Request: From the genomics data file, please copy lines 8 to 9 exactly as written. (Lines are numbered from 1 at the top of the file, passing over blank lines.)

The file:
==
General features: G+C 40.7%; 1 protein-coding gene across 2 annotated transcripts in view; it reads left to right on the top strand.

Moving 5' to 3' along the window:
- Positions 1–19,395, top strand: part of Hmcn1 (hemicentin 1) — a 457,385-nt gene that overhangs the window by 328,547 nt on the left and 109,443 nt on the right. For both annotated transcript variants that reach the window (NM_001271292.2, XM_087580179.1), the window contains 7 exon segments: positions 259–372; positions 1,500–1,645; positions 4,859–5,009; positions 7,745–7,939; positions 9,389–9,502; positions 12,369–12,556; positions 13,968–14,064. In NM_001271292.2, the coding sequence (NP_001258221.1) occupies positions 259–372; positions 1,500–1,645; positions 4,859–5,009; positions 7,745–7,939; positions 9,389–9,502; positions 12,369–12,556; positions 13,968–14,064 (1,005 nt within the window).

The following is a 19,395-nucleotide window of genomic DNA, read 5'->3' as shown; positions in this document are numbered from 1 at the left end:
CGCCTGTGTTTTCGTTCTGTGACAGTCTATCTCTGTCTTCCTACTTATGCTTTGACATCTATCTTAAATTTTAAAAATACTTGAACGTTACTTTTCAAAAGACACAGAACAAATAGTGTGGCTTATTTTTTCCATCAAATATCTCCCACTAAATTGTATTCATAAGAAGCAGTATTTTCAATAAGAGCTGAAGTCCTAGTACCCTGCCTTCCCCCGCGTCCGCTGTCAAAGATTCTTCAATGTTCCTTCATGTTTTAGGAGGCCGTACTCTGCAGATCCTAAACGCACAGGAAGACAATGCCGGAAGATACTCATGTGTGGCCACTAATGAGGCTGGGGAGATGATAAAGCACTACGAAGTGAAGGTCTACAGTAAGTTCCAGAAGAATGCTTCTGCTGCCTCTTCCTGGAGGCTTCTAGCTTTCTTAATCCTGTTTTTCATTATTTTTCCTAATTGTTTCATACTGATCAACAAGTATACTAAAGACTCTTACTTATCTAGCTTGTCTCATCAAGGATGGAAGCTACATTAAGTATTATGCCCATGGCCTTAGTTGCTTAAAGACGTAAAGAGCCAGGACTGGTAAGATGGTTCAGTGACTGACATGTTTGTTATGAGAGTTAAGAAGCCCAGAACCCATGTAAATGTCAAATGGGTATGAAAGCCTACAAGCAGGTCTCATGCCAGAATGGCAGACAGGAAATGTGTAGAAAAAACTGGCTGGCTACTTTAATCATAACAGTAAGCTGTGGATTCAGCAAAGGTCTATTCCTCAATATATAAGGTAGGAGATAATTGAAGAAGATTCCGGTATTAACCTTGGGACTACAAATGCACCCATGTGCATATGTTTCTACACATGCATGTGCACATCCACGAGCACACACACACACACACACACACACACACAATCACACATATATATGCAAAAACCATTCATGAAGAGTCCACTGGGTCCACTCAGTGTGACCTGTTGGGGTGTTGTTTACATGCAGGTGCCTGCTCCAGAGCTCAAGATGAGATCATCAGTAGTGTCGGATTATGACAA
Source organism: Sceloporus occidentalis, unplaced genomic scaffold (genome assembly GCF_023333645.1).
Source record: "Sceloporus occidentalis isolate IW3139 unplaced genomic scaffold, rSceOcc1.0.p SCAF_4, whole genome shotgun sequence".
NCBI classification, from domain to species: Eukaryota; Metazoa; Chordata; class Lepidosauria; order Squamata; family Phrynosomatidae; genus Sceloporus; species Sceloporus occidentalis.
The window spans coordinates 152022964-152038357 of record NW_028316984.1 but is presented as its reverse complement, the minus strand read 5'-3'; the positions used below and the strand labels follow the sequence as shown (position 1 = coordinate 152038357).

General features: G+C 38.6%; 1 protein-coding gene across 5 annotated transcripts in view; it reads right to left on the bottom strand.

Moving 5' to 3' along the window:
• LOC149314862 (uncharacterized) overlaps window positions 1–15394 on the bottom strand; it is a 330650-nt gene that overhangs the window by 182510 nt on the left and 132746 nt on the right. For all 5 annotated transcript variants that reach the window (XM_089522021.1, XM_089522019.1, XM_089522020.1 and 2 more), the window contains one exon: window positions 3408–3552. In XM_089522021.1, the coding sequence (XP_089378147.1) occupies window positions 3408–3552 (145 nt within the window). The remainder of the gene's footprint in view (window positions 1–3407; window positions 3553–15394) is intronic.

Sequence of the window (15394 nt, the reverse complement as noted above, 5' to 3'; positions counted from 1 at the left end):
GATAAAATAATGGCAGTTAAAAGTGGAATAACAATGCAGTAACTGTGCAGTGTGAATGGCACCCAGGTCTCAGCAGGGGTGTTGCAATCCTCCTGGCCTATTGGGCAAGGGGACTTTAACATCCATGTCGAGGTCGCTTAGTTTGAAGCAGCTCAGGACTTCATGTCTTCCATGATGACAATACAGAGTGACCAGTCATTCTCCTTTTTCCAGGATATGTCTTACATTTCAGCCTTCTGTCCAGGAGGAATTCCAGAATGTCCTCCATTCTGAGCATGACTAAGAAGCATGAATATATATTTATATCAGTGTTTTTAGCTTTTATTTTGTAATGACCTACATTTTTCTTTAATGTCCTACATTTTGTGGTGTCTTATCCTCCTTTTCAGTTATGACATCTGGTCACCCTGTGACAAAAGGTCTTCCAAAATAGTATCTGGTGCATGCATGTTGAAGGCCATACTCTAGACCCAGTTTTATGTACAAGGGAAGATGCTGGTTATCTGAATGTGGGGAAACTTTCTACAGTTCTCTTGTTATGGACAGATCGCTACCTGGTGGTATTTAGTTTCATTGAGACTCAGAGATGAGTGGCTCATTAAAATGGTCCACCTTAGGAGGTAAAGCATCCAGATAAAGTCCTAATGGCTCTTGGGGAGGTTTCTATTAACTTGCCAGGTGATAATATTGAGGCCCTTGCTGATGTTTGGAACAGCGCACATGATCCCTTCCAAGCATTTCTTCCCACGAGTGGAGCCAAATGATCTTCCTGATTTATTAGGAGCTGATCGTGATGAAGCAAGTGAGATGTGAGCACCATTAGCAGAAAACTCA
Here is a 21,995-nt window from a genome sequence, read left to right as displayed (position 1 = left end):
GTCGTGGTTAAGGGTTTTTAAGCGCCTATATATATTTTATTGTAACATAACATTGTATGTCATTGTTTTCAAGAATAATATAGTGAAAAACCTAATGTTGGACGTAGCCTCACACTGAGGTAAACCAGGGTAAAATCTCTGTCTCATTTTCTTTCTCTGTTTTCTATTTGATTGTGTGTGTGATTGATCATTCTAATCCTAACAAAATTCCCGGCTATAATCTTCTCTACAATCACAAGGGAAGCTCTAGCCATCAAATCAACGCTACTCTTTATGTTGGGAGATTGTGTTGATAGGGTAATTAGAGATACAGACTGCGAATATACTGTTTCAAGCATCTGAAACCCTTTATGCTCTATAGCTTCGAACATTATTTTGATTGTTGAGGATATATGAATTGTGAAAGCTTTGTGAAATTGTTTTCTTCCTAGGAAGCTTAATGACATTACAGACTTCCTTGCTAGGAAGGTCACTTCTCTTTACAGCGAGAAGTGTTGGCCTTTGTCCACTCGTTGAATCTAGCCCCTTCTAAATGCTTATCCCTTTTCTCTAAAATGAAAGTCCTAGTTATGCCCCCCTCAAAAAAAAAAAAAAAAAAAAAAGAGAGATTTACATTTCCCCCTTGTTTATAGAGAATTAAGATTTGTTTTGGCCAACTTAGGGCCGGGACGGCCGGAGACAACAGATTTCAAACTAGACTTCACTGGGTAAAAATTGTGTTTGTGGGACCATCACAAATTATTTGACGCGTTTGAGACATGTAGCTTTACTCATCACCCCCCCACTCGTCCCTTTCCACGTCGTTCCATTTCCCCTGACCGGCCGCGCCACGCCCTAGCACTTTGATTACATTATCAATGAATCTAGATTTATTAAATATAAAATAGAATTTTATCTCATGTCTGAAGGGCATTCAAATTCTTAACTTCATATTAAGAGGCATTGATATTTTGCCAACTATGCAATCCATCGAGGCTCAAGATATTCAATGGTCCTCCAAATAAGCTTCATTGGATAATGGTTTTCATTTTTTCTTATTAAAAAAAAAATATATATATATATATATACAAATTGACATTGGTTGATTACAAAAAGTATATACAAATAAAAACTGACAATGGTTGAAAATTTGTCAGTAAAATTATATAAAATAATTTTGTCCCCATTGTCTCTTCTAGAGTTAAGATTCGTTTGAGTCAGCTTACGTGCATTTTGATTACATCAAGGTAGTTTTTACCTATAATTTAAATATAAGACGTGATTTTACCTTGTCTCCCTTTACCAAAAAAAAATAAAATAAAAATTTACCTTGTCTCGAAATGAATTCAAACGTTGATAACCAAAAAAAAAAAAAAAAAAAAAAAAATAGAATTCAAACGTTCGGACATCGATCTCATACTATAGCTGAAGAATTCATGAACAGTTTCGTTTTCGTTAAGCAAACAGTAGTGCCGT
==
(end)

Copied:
NCBI classification, from domain to species: Eukaryota; Metazoa; Chordata; class Lepidosauria; order Squamata; family Phrynosomatidae; genus Sceloporus; species Sceloporus occidentalis.
The window spans coordinates 152022964-152038357 of record NW_028316984.1 but is presented as its reverse complement, the minus strand read 5'-3'; the positions used below and the strand labels follow the sequence as shown (position 1 = coordinate 152038357).